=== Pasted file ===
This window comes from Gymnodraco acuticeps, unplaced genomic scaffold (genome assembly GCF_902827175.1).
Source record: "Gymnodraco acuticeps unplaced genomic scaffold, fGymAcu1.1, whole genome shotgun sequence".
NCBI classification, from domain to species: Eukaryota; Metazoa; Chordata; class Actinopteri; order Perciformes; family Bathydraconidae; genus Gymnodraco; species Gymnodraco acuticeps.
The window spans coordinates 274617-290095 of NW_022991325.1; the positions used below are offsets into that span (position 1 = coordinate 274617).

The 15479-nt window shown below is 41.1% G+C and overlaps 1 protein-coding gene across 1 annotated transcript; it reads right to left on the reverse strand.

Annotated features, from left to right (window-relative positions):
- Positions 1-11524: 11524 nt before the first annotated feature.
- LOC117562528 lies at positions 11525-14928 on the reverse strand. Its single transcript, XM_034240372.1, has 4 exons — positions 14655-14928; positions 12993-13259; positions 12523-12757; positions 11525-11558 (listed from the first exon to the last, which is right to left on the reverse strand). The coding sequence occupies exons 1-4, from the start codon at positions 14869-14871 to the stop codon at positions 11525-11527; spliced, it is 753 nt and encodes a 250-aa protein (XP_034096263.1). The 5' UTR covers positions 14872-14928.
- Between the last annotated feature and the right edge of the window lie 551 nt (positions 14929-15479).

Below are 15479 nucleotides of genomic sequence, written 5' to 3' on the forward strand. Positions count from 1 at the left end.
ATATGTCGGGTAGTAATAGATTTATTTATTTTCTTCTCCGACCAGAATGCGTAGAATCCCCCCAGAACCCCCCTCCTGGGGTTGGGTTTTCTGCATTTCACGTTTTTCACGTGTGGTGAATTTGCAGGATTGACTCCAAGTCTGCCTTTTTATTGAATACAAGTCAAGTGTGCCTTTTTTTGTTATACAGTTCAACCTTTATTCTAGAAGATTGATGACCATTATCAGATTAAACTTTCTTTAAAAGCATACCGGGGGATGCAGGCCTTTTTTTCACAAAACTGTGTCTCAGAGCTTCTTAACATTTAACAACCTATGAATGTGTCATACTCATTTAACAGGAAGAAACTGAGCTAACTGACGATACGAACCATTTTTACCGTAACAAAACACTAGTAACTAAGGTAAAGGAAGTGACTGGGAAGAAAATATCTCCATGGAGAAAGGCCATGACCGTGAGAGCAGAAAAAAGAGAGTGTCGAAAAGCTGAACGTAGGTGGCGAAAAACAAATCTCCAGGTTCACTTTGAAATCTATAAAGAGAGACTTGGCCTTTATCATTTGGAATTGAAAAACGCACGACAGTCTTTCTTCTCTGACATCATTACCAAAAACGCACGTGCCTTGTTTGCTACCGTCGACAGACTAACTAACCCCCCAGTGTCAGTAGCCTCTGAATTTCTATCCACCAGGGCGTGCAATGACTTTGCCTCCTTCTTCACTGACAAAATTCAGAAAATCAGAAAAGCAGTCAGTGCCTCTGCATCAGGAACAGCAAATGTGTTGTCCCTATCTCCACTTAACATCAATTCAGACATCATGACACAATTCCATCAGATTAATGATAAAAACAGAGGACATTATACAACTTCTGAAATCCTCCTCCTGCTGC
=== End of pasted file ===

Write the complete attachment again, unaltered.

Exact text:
This window comes from Gymnodraco acuticeps, unplaced genomic scaffold (genome assembly GCF_902827175.1).
Source record: "Gymnodraco acuticeps unplaced genomic scaffold, fGymAcu1.1, whole genome shotgun sequence".
NCBI classification, from domain to species: Eukaryota; Metazoa; Chordata; class Actinopteri; order Perciformes; family Bathydraconidae; genus Gymnodraco; species Gymnodraco acuticeps.
The window spans coordinates 274617-290095 of NW_022991325.1; the positions used below are offsets into that span (position 1 = coordinate 274617).

The 15479-nt window shown below is 41.1% G+C and overlaps 1 protein-coding gene across 1 annotated transcript; it reads right to left on the reverse strand.

Annotated features, from left to right (window-relative positions):
- Positions 1-11524: 11524 nt before the first annotated feature.
- LOC117562528 lies at positions 11525-14928 on the reverse strand. Its single transcript, XM_034240372.1, has 4 exons — positions 14655-14928; positions 12993-13259; positions 12523-12757; positions 11525-11558 (listed from the first exon to the last, which is right to left on the reverse strand). The coding sequence occupies exons 1-4, from the start codon at positions 14869-14871 to the stop codon at positions 11525-11527; spliced, it is 753 nt and encodes a 250-aa protein (XP_034096263.1). The 5' UTR covers positions 14872-14928.
- Between the last annotated feature and the right edge of the window lie 551 nt (positions 14929-15479).

Below are 15479 nucleotides of genomic sequence, written 5' to 3' on the forward strand. Positions count from 1 at the left end.
ATATGTCGGGTAGTAATAGATTTATTTATTTTCTTCTCCGACCAGAATGCGTAGAATCCCCCCAGAACCCCCCTCCTGGGGTTGGGTTTTCTGCATTTCACGTTTTTCACGTGTGGTGAATTTGCAGGATTGACTCCAAGTCTGCCTTTTTATTGAATACAAGTCAAGTGTGCCTTTTTTTGTTATACAGTTCAACCTTTATTCTAGAAGATTGATGACCATTATCAGATTAAACTTTCTTTAAAAGCATACCGGGGGATGCAGGCCTTTTTTTCACAAAACTGTGTCTCAGAGCTTCTTAACATTTAACAACCTATGAATGTGTCATACTCATTTAACAGGAAGAAACTGAGCTAACTGACGATACGAACCATTTTTACCGTAACAAAACACTAGTAACTAAGGTAAAGGAAGTGACTGGGAAGAAAATATCTCCATGGAGAAAGGCCATGACCGTGAGAGCAGAAAAAAGAGAGTGTCGAAAAGCTGAACGTAGGTGGCGAAAAACAAATCTCCAGGTTCACTTTGAAATCTATAAAGAGAGACTTGGCCTTTATCATTTGGAATTGAAAAACGCACGACAGTCTTTCTTCTCTGACATCATTACCAAAAACGCACGTGCCTTGTTTGCTACCGTCGACAGACTAACTAACCCCCCAGTGTCAGTAGCCTCTGAATTTCTATCCACCAGGGCGTGCAATGACTTTGCCTCCTTCTTCACTGACAAAATTCAGAAAATCAGAAAAGCAGTCAGTGCCTCTGCATCAGGAACAGCAAATGTGTTGTCCCTATCTCCACTTAACATCAATTCAGACATCATGACACAATTCCATCAGATTAATGATAAAAACAGAGGACATTATACAACTTCTGAAATCCTCCTCCTGCTGC